Utopia Dystopia: Lenin and Leninism: A Centenary Perspective
Thursday, 2 November 2017, 6 – 7pm
Russia’s October Revolution was one of the most consequential events in modern history. It helped ensure that the ultimate fate of the Russian Revolution would be far removed from the spirit of freedom and democracy that seemed so promising in 1917. When we think of the Russian Revolution, it is difficult not to be aware that it failed, and that its story is bound intimately with the complex relationship between utopia and dystopia. The Soviet state that resulted from the Revolution soon became extraordinarily violent and repressive, and ultimately it collapsed – along with the legitimacy of its ideological basis - having lasted for seven decades.
This talk, to take place almost exactly 100 years since the start of the October Revolution, will provide a centenary perspective on Lenin the man and Leninism the ideology. It will do so by appraising Lenin’s significance in 1917, before addressing a simple but crucial and much-overlooked question: What was the October Revolution actually for? The lecture will explain the content of Leninism as a body of political thought, and why it matters. It will conclude with some reflections on the question whether or not Leninism should be considered to have any relevance in our world today.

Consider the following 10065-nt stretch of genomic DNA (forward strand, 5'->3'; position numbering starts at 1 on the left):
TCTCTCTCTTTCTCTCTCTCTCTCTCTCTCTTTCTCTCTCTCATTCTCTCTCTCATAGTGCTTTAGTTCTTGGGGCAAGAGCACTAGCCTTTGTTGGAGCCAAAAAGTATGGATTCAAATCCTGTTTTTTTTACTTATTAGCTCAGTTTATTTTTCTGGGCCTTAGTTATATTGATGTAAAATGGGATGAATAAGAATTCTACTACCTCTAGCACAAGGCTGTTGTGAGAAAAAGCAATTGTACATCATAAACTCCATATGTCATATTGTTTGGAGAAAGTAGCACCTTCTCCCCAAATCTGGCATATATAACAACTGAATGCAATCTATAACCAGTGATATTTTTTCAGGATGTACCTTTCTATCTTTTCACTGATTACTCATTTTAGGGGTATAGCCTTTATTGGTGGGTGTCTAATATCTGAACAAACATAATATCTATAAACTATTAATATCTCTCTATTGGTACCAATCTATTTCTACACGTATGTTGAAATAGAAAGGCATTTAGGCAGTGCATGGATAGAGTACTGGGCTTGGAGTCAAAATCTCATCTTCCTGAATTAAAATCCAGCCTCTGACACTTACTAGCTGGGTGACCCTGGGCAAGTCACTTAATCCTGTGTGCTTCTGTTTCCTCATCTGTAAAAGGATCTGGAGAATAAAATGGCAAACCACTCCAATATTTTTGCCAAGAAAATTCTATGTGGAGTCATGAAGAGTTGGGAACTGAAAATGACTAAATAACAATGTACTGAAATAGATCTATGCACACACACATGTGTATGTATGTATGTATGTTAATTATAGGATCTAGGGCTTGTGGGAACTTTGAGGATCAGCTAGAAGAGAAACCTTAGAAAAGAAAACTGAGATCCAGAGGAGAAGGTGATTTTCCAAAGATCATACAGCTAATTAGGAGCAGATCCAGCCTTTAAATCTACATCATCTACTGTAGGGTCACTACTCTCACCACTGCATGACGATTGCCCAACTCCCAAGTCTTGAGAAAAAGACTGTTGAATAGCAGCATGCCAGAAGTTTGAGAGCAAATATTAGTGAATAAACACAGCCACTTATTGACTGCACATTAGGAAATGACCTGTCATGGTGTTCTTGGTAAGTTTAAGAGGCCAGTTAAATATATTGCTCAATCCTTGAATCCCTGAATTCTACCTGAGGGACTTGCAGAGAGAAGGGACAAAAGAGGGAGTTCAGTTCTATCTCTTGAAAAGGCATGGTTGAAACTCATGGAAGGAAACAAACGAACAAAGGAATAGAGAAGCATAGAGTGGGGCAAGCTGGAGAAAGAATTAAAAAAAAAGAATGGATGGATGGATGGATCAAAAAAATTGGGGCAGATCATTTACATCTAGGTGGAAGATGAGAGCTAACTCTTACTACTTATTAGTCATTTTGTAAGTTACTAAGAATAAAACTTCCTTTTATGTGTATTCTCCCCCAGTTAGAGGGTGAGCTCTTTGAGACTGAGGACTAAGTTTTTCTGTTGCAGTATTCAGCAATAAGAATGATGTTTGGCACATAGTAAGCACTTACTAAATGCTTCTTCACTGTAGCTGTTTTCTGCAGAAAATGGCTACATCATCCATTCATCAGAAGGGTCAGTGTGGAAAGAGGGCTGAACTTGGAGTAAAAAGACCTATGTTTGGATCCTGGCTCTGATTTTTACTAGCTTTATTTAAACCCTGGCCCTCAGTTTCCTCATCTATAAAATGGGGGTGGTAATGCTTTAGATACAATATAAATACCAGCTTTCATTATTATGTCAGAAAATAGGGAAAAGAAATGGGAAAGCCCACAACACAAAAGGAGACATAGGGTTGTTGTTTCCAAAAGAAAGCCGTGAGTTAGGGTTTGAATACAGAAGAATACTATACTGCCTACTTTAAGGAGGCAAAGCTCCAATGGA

Dr James Ryan is lecturer in Modern European (Russian) History at Cardiff University. A graduate of University College Cork and a former recipient of a Government of Ireland Postdoctoral Fellowship, he is the author of Lenin’s Terror: The Ideological Origins of Early Soviet State Violence (London, 2012). He is currently working on an intellectual history of Soviet state violence, 1918-1941. He is a Fellow of the Royal Historical Society.
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Campus Location: Trinity Long Room Hub Arts and Humanities Research Centre
Room: Neill Lecture Theatre
Event Type: Conferences, Lectures and Seminars, Public
Type of Event: One-time event
Audience: Undergrad, Postgrad, Alumni, Faculty & Staff, Public